My ultimate goal with treatment was to improve my daily quality of life and I do feel we achieved this. I’m so grateful for my new found freedom in lockdown lol. Thank you to my friends & family who have always supported me through my treatment.

Just one more thing, I was giving support to another patient going through the same treatment. I will call her SC, she was a wonderful lady and I had found another loyal friend experiencing this same cancer. I have a few more cancer friends and ladies, you know who you all are. X SC was suffering from a lot of pain and I personally don’t feel she was getting the support she needed. Clearly there was more going on, therefore I was devastated to learn from her husband that she had passed away. I do believe that I’m still here because I do my diligence and I’m very persistent. I would say to any patient of any illness, go with your gut, and fight for you health. Rest in peace SC you will certainly be missed by me. X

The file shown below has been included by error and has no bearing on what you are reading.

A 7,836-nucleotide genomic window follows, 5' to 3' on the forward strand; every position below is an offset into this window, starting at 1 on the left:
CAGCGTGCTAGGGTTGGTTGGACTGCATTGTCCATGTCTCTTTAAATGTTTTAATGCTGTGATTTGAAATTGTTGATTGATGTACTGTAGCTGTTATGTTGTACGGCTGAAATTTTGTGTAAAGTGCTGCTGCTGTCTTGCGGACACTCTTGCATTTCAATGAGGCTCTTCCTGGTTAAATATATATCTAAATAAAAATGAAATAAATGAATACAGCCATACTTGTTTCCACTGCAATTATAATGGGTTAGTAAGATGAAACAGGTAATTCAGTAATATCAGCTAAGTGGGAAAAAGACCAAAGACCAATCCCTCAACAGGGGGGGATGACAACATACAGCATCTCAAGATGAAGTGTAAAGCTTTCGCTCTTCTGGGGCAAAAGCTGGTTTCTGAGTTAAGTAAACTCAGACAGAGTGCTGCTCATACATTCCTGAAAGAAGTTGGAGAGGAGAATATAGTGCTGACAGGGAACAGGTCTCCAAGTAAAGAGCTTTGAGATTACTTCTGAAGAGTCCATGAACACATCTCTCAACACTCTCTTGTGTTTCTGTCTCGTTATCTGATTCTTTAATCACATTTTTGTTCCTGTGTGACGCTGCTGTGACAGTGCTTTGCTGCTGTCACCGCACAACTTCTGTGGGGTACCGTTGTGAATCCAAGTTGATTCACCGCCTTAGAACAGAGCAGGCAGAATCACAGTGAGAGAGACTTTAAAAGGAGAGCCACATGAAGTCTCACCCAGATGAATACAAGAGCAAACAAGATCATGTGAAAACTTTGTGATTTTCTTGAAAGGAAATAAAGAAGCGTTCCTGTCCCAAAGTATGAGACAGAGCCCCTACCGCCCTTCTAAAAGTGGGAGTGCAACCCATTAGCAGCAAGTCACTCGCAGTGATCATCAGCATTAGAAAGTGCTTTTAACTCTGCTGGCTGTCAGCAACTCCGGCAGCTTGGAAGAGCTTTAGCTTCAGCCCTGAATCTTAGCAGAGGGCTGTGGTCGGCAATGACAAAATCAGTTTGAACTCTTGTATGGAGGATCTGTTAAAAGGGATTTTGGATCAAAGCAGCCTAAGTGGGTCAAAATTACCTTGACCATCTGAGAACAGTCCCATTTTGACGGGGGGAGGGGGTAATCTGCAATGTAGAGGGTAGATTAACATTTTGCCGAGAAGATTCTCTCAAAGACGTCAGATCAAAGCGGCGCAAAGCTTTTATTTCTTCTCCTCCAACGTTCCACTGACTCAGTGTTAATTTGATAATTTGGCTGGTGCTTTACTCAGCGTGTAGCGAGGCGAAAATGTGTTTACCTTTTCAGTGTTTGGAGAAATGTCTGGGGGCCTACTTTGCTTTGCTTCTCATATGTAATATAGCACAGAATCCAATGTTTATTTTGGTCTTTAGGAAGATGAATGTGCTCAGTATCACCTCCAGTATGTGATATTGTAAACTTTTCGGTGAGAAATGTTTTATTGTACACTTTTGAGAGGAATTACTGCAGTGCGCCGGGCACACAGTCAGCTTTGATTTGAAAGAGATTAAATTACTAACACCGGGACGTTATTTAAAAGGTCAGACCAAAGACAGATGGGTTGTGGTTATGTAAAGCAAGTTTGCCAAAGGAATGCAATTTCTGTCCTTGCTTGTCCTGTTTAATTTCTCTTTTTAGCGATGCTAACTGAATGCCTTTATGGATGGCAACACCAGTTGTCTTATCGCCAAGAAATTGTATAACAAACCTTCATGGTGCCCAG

Blog No 164 – Churchill War Rooms, London

I made the trip to London for more scans back in Dec 19. Whilst we were there, we took a visit to Churchill’s War Rooms in Westminster, just around the corner from the Houses of Parliament. London is oozing so much history and the architecture is incredible.

There is a fee into this museum but it’s certainly worth a visit. The museum is open from 9 – 6pm daily. Check opening times before you travel just in case there’s lockdown restrictions.

Chiefs of Staff Meeting Room

The heads of army, airforce and navy would meet in this room to discuss the war efforts.

Winston Churchill

This was Winston Churchill radio address from the Cabinet War Rooms to the people of France on the 21st October 1940.

Switchboard Operator

Every call taken by a Switchboard Operator was deemed as urgent at the Cabinet War Rooms.

Ismay’s Quarters

Room 61 was Hastings Ismay’s. He was the Chief of Staff to Churchill. He was the link between Churchill and the heads of the three armed forces. A senior officer would have the luxury of carpet in their room.

Access Point

The Camp Commandant was responsible for the day to day maintenance of the Cabinet War Rooms. The key rack with all its keys and labels.

The Map Room

The beating heart of the Cabinet War Rooms. The room was used for gathering intelligence to fight the war. During a shift there would be 5 officers. A duty officer, 3 officers from the armed forces and official from the Ministry of Home Security.